Creed Spice and Wood opens on a peppery note of clean cedar that also reads as quite boozy to my nose, at least in the first few minutes. I have sometimes noticed that the combination of pepper (especially pink pepper) and cedar can produce a sort of boozy effect, because it’s something I’ve also picked up in Guerlain’s Spiritueuse Double Vanille and even Ambre Nuit by Dior Privee to a certain extent. Either way, it strikes a precarious balance between vinegar-pure alcohol and a deeper, sweeter booze note.
The booze note burns off quickly, leaving a clean, simple cedar note. On top of the cedar, I notice a fresh green apple note, and what I thought was something sharp like violet leaf – but it turns out that this is angelica. The overall impression is of a classic cologne, fresh and almost sporty, like Cool Water, over a warm cedar skeleton. It is pleasantly clean and natural smelling, basically one of those things you could throw on and know that you smell discreetly good.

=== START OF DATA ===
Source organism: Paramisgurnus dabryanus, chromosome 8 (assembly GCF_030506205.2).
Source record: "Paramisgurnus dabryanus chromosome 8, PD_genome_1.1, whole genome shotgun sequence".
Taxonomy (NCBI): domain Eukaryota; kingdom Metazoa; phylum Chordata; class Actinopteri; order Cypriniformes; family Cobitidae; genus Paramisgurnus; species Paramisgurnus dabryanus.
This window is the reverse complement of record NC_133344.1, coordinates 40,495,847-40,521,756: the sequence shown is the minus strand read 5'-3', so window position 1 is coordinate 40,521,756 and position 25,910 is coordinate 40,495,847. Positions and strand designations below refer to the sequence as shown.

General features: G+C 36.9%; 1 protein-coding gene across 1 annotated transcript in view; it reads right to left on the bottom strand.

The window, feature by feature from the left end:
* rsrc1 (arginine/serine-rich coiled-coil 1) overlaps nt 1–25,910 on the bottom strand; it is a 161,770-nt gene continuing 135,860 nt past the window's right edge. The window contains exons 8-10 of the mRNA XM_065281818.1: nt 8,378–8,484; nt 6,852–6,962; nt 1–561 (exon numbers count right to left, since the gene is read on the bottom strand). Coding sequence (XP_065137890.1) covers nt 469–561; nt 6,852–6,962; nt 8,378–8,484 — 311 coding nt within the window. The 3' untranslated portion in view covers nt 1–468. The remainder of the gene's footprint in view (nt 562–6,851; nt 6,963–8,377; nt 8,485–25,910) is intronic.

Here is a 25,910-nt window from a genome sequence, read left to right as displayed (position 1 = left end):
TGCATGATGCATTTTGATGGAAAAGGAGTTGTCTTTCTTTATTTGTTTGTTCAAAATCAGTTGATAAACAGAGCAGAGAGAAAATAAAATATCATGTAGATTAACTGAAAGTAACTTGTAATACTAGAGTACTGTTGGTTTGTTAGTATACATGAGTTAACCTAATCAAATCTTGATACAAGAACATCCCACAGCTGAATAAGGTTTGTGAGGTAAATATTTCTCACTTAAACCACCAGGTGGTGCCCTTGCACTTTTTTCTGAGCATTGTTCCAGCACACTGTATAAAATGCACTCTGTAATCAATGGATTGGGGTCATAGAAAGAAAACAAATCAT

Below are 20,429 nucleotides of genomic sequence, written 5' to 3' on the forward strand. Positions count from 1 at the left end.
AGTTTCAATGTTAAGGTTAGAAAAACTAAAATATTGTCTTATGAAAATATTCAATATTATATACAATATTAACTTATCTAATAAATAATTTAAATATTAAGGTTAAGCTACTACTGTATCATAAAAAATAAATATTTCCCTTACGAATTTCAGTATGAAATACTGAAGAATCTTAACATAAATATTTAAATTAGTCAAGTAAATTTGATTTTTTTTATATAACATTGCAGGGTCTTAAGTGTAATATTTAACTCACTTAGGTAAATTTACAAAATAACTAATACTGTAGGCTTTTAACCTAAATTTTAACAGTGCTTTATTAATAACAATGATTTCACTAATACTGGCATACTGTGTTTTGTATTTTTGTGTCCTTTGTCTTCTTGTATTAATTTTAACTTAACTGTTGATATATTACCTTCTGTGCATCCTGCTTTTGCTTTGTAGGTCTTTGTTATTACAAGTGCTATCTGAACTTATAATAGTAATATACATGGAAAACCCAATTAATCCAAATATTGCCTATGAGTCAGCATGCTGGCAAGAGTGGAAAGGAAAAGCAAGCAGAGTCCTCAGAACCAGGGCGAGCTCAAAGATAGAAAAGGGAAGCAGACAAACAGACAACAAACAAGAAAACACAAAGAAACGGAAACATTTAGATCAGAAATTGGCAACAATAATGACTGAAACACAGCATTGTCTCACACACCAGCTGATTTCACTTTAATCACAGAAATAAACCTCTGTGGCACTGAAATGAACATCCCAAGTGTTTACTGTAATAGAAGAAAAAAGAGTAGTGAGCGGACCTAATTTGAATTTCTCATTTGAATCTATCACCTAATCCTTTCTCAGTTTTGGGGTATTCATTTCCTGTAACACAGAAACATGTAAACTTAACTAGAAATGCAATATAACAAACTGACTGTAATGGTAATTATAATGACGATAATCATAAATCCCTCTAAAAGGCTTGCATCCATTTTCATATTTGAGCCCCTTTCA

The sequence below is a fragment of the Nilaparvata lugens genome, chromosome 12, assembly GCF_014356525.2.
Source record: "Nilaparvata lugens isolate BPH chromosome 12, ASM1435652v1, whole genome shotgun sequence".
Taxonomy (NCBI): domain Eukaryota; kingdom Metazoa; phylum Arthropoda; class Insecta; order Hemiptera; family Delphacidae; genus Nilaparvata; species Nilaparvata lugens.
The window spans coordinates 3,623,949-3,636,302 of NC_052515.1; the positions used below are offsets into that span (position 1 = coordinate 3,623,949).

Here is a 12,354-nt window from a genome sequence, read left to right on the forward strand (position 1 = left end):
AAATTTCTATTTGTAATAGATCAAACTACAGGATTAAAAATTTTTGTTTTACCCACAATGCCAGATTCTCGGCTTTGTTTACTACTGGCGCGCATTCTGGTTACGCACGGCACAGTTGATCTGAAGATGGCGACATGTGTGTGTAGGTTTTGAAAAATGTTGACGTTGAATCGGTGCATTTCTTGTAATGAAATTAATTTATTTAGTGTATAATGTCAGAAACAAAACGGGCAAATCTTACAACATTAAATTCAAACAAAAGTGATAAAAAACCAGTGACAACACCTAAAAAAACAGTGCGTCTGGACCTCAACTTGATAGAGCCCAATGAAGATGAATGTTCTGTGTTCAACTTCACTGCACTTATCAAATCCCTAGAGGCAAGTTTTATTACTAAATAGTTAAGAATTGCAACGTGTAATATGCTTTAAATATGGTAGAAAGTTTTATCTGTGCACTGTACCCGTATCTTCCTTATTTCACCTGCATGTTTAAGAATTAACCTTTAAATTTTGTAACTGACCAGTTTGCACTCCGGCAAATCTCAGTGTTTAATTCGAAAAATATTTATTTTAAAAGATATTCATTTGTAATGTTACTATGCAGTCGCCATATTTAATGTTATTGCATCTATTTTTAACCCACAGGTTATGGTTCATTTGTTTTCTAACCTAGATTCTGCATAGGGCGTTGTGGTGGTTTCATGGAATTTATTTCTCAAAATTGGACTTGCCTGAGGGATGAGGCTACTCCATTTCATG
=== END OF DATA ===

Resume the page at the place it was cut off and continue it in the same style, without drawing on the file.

But to me, it lacks any purpose beyond its overall pleasantness – it is not distinctive enough to make me want to pay for a full bottle of it, or even a decant, and it seems a bit too shapeless to hold up under scrutiny for a whole day’s wear. It is quite weak and short-lived, which strikes me as unfair when you consider the price.
On the other hand, its genial, undemanding woody loveliness does have a time and place. Perhaps if nobody had told me the price of this, I would have enjoyed my sample more. As it is, this is a good, discreet woods scent that would suit someone who has the money to pay for it and prefers, in general, the watery, natural-smelling colognes that Creed does so well. Me, I prefer heavier, less fresh stuff, and I am not really your average Creed customer anyway, so keep my prejudice in mind!